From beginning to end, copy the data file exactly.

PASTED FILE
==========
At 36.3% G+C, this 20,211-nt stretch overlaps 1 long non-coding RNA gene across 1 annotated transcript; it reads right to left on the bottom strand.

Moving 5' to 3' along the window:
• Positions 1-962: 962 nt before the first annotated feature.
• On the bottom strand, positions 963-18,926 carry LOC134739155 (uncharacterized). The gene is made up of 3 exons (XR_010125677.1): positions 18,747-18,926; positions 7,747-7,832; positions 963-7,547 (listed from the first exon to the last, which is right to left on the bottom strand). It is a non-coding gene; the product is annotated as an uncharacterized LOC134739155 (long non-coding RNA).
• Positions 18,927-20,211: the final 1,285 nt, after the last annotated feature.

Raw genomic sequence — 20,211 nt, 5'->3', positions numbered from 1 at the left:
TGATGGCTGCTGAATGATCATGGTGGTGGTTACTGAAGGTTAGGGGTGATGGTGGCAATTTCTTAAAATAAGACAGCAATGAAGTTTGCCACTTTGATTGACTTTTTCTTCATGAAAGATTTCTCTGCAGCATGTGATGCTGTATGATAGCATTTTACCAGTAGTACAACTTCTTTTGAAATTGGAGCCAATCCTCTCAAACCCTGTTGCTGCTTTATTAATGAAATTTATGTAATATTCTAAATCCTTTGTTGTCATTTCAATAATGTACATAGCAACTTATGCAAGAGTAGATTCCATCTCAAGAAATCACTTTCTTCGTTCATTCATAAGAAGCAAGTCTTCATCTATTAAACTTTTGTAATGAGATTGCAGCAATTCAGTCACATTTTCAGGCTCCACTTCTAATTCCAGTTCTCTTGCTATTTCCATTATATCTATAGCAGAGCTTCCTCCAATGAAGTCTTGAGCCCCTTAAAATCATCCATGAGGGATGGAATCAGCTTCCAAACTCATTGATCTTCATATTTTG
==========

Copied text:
At 36.3% G+C, this 20,211-nt stretch overlaps 1 long non-coding RNA gene across 1 annotated transcript; it reads right to left on the bottom strand.

Moving 5' to 3' along the window:
• Positions 1-962: 962 nt before the first annotated feature.
• On the bottom strand, positions 963-18,926 carry LOC134739155 (uncharacterized). The gene is made up of 3 exons (XR_010125677.1): positions 18,747-18,926; positions 7,747-7,832; positions 963-7,547 (listed from the first exon to the last, which is right to left on the bottom strand). It is a non-coding gene; the product is annotated as an uncharacterized LOC134739155 (long non-coding RNA).
• Positions 18,927-20,211: the final 1,285 nt, after the last annotated feature.

Raw genomic sequence — 20,211 nt, 5'->3', positions numbered from 1 at the left:
TGATGGCTGCTGAATGATCATGGTGGTGGTTACTGAAGGTTAGGGGTGATGGTGGCAATTTCTTAAAATAAGACAGCAATGAAGTTTGCCACTTTGATTGACTTTTTCTTCATGAAAGATTTCTCTGCAGCATGTGATGCTGTATGATAGCATTTTACCAGTAGTACAACTTCTTTTGAAATTGGAGCCAATCCTCTCAAACCCTGTTGCTGCTTTATTAATGAAATTTATGTAATATTCTAAATCCTTTGTTGTCATTTCAATAATGTACATAGCAACTTATGCAAGAGTAGATTCCATCTCAAGAAATCACTTTCTTCGTTCATTCATAAGAAGCAAGTCTTCATCTATTAAACTTTTGTAATGAGATTGCAGCAATTCAGTCACATTTTCAGGCTCCACTTCTAATTCCAGTTCTCTTGCTATTTCCATTATATCTATAGCAGAGCTTCCTCCAATGAAGTCTTGAGCCCCTTAAAATCATCCATGAGGGATGGAATCAGCTTCCAAACTCATTGATCTTCATATTTTG